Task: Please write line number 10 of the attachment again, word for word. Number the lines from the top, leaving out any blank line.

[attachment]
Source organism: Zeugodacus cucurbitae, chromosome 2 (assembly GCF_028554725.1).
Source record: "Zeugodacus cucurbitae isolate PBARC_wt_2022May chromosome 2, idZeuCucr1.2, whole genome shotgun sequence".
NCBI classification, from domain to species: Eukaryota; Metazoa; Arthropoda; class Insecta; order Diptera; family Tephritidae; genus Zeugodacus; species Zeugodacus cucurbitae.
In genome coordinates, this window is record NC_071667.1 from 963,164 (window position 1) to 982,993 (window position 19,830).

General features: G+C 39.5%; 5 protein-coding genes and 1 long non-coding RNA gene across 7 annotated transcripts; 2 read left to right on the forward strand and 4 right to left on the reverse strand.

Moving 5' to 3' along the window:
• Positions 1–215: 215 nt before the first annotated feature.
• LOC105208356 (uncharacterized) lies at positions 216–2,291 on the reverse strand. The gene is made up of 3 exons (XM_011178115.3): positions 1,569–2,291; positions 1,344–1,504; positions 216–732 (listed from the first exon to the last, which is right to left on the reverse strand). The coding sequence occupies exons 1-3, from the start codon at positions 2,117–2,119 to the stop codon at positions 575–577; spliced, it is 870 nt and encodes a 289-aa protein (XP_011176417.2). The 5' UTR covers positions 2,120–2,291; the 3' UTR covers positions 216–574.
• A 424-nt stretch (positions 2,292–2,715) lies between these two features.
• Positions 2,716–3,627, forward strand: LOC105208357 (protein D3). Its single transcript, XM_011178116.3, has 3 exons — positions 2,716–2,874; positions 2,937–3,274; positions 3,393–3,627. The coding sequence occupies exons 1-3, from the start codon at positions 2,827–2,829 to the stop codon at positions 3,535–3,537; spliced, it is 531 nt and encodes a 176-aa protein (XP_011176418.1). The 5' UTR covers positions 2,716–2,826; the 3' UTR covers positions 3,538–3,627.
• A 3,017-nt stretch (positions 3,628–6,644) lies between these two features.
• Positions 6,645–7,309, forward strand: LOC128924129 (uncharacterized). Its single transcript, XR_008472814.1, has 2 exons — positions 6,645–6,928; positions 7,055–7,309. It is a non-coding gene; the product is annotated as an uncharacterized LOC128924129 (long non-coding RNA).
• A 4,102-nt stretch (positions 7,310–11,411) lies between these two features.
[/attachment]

• Positions 2,716–3,627, forward strand: LOC105208357 (protein D3). Its single transcript, XM_011178116.3, has 3 exons — positions 2,716–2,874; positions 2,937–3,274; positions 3,393–3,627. The coding sequence occupies exons 1-3, from the start codon at positions 2,827–2,829 to the stop codon at positions 3,535–3,537; spliced, it is 531 nt and encodes a 176-aa protein (XP_011176418.1). The 5' UTR covers positions 2,716–2,826; the 3' UTR covers positions 3,538–3,627.